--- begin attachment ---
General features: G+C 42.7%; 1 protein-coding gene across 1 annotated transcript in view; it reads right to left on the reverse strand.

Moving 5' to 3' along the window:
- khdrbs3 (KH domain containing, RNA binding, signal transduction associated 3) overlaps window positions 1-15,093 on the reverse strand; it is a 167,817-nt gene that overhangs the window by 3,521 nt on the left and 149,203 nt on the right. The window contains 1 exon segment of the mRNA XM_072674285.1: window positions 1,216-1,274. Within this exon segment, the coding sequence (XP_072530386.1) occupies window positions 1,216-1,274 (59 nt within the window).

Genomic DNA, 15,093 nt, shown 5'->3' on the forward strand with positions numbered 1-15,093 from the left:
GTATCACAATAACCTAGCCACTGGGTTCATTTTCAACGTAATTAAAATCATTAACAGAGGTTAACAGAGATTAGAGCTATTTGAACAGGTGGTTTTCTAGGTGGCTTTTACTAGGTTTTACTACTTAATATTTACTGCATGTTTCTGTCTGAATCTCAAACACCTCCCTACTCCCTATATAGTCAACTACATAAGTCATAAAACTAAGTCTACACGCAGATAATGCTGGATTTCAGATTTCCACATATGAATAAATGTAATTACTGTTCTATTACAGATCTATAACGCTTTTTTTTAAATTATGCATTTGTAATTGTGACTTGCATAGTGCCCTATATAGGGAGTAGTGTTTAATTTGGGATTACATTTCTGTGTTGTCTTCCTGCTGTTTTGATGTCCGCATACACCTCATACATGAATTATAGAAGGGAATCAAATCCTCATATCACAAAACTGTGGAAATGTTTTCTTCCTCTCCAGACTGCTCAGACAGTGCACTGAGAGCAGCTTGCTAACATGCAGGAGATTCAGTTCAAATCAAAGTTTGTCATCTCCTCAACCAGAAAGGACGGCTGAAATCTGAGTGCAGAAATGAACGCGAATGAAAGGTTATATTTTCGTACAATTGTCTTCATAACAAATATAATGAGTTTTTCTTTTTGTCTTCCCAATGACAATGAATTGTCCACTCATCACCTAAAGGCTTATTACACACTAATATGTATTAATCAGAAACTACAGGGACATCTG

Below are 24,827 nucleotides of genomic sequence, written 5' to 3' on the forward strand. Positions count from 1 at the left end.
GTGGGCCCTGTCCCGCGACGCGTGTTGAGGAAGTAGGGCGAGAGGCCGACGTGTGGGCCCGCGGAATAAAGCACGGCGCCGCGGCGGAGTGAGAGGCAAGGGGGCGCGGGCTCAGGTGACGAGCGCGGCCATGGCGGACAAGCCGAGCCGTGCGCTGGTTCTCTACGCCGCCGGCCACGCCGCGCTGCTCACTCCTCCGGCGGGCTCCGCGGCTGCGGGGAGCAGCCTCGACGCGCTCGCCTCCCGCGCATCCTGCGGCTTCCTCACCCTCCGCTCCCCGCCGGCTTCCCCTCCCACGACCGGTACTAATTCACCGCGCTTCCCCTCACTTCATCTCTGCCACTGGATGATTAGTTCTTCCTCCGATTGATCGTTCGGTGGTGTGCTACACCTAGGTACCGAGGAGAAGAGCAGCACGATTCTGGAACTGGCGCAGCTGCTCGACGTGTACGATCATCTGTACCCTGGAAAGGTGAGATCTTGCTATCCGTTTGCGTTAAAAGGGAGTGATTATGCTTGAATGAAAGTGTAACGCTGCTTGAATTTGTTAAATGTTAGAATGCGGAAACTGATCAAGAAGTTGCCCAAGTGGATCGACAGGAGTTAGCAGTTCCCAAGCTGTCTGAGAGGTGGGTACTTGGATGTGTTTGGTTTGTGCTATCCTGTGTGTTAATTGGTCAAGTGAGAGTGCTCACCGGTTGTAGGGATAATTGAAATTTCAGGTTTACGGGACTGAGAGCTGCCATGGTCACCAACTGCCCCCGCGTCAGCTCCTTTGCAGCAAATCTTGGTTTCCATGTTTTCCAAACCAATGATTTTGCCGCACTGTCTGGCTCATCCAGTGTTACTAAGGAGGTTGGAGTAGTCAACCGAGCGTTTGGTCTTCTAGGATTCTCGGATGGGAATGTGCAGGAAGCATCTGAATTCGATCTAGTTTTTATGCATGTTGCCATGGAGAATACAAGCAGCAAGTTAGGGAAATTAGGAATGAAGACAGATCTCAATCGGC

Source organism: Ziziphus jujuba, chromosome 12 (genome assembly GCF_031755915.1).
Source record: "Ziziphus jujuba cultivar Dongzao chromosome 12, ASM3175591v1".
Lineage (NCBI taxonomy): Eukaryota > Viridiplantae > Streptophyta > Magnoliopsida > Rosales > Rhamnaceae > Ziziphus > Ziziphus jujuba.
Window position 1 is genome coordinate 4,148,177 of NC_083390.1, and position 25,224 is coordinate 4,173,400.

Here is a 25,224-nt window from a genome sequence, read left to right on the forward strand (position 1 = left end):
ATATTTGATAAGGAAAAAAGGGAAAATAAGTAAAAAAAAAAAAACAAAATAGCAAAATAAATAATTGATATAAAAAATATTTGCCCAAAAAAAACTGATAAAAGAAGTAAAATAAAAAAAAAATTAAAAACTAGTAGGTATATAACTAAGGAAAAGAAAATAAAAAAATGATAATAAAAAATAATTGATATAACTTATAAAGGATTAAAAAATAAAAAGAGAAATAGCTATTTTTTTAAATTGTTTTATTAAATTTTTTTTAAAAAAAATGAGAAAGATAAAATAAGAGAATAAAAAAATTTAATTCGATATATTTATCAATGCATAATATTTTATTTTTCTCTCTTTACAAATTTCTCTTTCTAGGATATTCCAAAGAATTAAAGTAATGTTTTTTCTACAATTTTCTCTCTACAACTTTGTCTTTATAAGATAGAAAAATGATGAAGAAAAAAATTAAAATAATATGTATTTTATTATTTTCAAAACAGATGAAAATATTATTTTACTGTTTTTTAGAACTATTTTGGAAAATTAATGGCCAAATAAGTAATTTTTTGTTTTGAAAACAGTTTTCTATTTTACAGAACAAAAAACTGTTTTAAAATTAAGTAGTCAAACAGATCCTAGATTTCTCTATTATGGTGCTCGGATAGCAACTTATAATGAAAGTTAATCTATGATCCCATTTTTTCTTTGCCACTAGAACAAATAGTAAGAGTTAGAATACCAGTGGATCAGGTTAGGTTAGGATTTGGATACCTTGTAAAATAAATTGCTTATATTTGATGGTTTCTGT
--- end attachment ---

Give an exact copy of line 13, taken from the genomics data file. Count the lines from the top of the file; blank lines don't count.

ATATTTGATAAGGAAAAAAGGGAAAATAAGTAAAAAAAAAAAAACAAAATAGCAAAATAAATAATTGATATAAAAAATATTTGCCCAAAAAAAACTGATAAAAGAAGTAAAATAAAAAAAAAATTAAAAACTAGTAGGTATATAACTAAGGAAAAGAAAATAAAAAAATGATAATAAAAAATAATTGATATAACTTATAAAGGATTAAAAAATAAAAAGAGAAATAGCTATTTTTTTAAATTGTTTTATTAAATTTTTTTTAAAAAAAATGAGAAAGATAAAATAAGAGAATAAAAAAATTTAATTCGATATATTTATCAATGCATAATATTTTATTTTTCTCTCTTTACAAATTTCTCTTTCTAGGATATTCCAAAGAATTAAAGTAATGTTTTTTCTACAATTTTCTCTCTACAACTTTGTCTTTATAAGATAGAAAAATGATGAAGAAAAAAATTAAAATAATATGTATTTTATTATTTTCAAAACAGATGAAAATATTATTTTACTGTTTTTTAGAACTATTTTGGAAAATTAATGGCCAAATAAGTAATTTTTTGTTTTGAAAACAGTTTTCTATTTTACAGAACAAAAAACTGTTTTAAAATTAAGTAGTCAAACAGATCCTAGATTTCTCTATTATGGTGCTCGGATAGCAACTTATAATGAAAGTTAATCTATGATCCCATTTTTTCTTTGCCACTAGAACAAATAGTAAGAGTTAGAATACCAGTGGATCAGGTTAGGTTAGGATTTGGATACCTTGTAAAATAAATTGCTTATATTTGATGGTTTCTGT